Tuesday 20 October 2009

A Cosmopolitan Canopy against Dangerous Dichotomies

The above title refers to two concepts developed by Dr Bruce Lawrence, the Nancy & Jeffrey Marcus Humanities Professor at Duke University and director of the Duke Islamic Studies Center (DISC), in his keynote address to the 2009 Biannual International Forum on Asia-Middle East Studies hosted by the US Naval Academy (USNA) in Annapolis on 16 and 17 October. Revolving around the theme Transcending Borders: Asia, the Middle East and the Global Community, this year's conference was jointly organised by the academy's Center for Middle East and Islamic Studies, the Library of Congress Asia Division Friends Society (LCADFS), and Shanghai
International Studies University (SHISU).

In his talk about 'Minority Citizenship: Lessons from Africa and Asia', Lawrence drew on his recent research in the Horn of Africa and Southeast Asia, focussing in particular on his experiences in Indonesia and the Philippines.

His views on the issue of religious and ethnic pluralism are informed by his objection to the 'dangerous dichotomies', which posit 'fundamentalism' or 'Islamism' over and against forms of 'liberal Islam', and his agreement with the argument put forward by the Sudanese-born but US-based legal scholar and human rights theorist Abdullahi al-Na'im that -- also in Islam -- state and religion are separate, for the simple reason that states in their role as key actors in the current world order define what 'Islam' is. On these grounds, say al-Na'im and Lawrence, the conflation of Islam and politics becomes untenable. This in turn has major consequences for the interpretation of minority positions within varuying systems of political order.

Inspired by Peter Berger's The Sacred Canopyand the frequent references in recent social theory to the notion of cosmopolitanism, Lawrence suggests redefining the relationship between Islam and politics within the context of a 'Cosmopolitan Canopy' in which he seeks to accomodate three dyadic contrasts: the nature of the state (secular, not religious, as defined by Rawls), the function of what Habermas has called the 'public square' (agonistic rather than antagonistic), and the scale and scope of citizenship.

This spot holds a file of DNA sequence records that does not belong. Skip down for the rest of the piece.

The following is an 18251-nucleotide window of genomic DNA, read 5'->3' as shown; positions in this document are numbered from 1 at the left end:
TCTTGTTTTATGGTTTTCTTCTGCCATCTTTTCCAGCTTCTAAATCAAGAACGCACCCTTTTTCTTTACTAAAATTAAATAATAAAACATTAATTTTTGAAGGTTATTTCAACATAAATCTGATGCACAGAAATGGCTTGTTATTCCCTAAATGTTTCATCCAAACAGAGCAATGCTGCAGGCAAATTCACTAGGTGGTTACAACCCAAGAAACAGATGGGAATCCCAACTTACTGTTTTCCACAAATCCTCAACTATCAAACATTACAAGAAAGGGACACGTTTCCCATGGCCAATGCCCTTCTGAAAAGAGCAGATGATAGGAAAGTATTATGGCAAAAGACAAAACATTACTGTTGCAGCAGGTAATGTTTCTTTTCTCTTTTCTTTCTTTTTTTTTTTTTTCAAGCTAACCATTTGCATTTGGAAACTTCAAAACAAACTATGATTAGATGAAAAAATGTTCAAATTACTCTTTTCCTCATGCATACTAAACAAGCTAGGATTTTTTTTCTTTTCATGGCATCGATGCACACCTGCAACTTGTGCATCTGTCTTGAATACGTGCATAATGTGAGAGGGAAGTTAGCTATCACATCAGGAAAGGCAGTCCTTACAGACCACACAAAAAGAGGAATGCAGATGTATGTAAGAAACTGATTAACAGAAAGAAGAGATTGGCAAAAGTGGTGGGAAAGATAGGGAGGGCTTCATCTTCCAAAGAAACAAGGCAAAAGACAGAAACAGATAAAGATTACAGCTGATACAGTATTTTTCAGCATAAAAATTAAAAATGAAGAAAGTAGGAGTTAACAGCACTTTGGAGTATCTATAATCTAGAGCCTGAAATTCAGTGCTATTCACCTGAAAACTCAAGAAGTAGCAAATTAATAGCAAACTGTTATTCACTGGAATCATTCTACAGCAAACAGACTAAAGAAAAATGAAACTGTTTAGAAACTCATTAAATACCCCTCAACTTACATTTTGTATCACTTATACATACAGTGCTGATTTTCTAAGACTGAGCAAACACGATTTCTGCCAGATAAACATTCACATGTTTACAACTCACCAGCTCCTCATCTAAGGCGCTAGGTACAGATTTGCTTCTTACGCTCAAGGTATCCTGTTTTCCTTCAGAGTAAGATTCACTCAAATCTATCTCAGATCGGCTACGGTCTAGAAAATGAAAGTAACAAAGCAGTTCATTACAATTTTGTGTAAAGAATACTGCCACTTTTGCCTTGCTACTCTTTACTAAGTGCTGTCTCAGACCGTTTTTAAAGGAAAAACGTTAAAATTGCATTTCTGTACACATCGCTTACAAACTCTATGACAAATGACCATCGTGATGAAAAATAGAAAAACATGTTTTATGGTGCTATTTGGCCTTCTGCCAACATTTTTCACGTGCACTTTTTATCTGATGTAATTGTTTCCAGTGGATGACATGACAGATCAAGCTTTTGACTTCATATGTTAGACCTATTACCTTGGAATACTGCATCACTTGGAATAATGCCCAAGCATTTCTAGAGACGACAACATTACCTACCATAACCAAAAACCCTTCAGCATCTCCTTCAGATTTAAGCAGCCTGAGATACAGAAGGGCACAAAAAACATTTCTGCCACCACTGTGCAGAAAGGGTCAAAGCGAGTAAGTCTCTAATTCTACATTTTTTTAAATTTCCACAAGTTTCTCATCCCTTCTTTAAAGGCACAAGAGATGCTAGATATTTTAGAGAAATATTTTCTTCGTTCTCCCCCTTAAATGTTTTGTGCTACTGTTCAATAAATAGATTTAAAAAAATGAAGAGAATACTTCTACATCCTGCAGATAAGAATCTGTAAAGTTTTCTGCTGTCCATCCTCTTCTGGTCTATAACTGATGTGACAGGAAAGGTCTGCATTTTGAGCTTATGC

On a generic level this is currently developed at Princeton by the Oxford trained political scientis Andrew March as well as the earlier mentioned Abdullahi al-Na'im, who aside from his legal expertise is also a student of the Sudanese activist and Sufi leader Mahmoud Mohamed Taha (see the post of 11 September 2008).

In assessing the role of the extent to which religious beliefs inform experiences of citizenship and belonging, Lawrence proposes a further distinction between a vertical scale of belief/unbelief and a horizontal dimension expressing levels of citizenship. Finally the explanatory model must account for the divides between collective identity and individual voice, expressed in answers to five questions: (1) where am I? Who am I? Who claims me? (family, ethnic group, nation) What do I believe/practice/accept? (religion, language, race) Who represents me? (state, official custodians, or less formalized new voices).

Because of the complexities surrounding the unsuing tensions between collectivity and indnviduality, Lawrence believes that only ethnographies with their 'thick descriptions' can adequately capture the nuances of individual voices. It also provides opportunity for minorities to demonstrate how they see themselves. As a case in point he quoted the Indonesian writer Pramudya Ananda Toer, who once said that 'Indonesia' is not a designation chosen by the inhabitants of that Southeast Asian island republic -- who often use the word Nusantara instead.

In a further discussion of his findings in the Philippines and Indonesia, Lawrence stressed the importance of conceiving of these two nation-states as part of a continuum, a geocultural formation consisting of islands not separated but connected by water. This alternative understanding of insular Southeast Asia makes it easier to appreciate this maritime world as essentially an 'open society'. Such a less strictly circumscribed 'Phil-Indo Archipelago' can also accommodate the pre-Islamic aspects of the region's history. This kind of revisionist historiography can be found in Shinzo Hayase's Mindanao Ethnohistory Beyond Nations and the writings of former Swarthmore College President Theodore Friend.

Based on his own investigations, Lawrence concluded that the public sphere in this Phil-Indo Archipelago is characterized by a top-down, region-directed, centrist approach in which nation-state policies continue to privilege the metropole and its elites at the expense of minority groups often located at the geographical peripheries. In regards to Indonesia he added that the Indonesian 'sense of self' is still far removed from an 'Arab-Islamic' identity -- meaning that the sustained, intensive and enduring connections of Indonesia's Muslims to the centers of Islamic learning in the Middle East are maintained through processes of subtle negotiation.

Bruce Lawrence is the author of the following books:

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